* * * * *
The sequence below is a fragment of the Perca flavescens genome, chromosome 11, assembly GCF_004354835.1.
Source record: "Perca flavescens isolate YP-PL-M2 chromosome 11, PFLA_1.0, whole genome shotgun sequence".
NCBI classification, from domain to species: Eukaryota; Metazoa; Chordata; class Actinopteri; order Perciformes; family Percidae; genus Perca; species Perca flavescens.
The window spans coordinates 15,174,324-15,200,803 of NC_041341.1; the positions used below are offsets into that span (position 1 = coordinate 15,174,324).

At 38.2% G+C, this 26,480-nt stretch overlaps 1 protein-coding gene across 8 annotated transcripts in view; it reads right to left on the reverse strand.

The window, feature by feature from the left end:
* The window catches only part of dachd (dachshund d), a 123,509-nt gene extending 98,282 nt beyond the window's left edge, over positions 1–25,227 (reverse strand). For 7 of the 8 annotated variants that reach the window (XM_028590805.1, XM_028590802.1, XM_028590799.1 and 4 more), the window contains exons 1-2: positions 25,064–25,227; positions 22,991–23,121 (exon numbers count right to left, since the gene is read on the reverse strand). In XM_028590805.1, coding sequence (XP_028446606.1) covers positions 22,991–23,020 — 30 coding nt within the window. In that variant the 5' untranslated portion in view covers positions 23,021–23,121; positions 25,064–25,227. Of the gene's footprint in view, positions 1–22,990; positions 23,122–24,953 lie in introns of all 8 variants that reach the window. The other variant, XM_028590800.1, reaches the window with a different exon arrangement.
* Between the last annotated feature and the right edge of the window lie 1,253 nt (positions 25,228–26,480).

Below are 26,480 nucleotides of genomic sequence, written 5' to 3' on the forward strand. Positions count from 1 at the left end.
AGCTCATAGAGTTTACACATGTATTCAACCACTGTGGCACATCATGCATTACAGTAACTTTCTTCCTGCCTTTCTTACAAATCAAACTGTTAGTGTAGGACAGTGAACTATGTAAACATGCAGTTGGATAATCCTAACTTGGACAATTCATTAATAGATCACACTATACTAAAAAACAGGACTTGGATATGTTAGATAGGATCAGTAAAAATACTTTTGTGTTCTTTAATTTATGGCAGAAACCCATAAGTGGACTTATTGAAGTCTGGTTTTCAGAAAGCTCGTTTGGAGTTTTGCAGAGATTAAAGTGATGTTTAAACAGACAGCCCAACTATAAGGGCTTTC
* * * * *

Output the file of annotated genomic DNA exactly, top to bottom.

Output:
The sequence below is a fragment of the Perca flavescens genome, chromosome 11, assembly GCF_004354835.1.
Source record: "Perca flavescens isolate YP-PL-M2 chromosome 11, PFLA_1.0, whole genome shotgun sequence".
NCBI classification, from domain to species: Eukaryota; Metazoa; Chordata; class Actinopteri; order Perciformes; family Percidae; genus Perca; species Perca flavescens.
The window spans coordinates 15,174,324-15,200,803 of NC_041341.1; the positions used below are offsets into that span (position 1 = coordinate 15,174,324).

At 38.2% G+C, this 26,480-nt stretch overlaps 1 protein-coding gene across 8 annotated transcripts in view; it reads right to left on the reverse strand.

The window, feature by feature from the left end:
* The window catches only part of dachd (dachshund d), a 123,509-nt gene extending 98,282 nt beyond the window's left edge, over positions 1–25,227 (reverse strand). For 7 of the 8 annotated variants that reach the window (XM_028590805.1, XM_028590802.1, XM_028590799.1 and 4 more), the window contains exons 1-2: positions 25,064–25,227; positions 22,991–23,121 (exon numbers count right to left, since the gene is read on the reverse strand). In XM_028590805.1, coding sequence (XP_028446606.1) covers positions 22,991–23,020 — 30 coding nt within the window. In that variant the 5' untranslated portion in view covers positions 23,021–23,121; positions 25,064–25,227. Of the gene's footprint in view, positions 1–22,990; positions 23,122–24,953 lie in introns of all 8 variants that reach the window. The other variant, XM_028590800.1, reaches the window with a different exon arrangement.
* Between the last annotated feature and the right edge of the window lie 1,253 nt (positions 25,228–26,480).

Below are 26,480 nucleotides of genomic sequence, written 5' to 3' on the forward strand. Positions count from 1 at the left end.
AGCTCATAGAGTTTACACATGTATTCAACCACTGTGGCACATCATGCATTACAGTAACTTTCTTCCTGCCTTTCTTACAAATCAAACTGTTAGTGTAGGACAGTGAACTATGTAAACATGCAGTTGGATAATCCTAACTTGGACAATTCATTAATAGATCACACTATACTAAAAAACAGGACTTGGATATGTTAGATAGGATCAGTAAAAATACTTTTGTGTTCTTTAATTTATGGCAGAAACCCATAAGTGGACTTATTGAAGTCTGGTTTTCAGAAAGCTCGTTTGGAGTTTTGCAGAGATTAAAGTGATGTTTAAACAGACAGCCCAACTATAAGGGCTTTC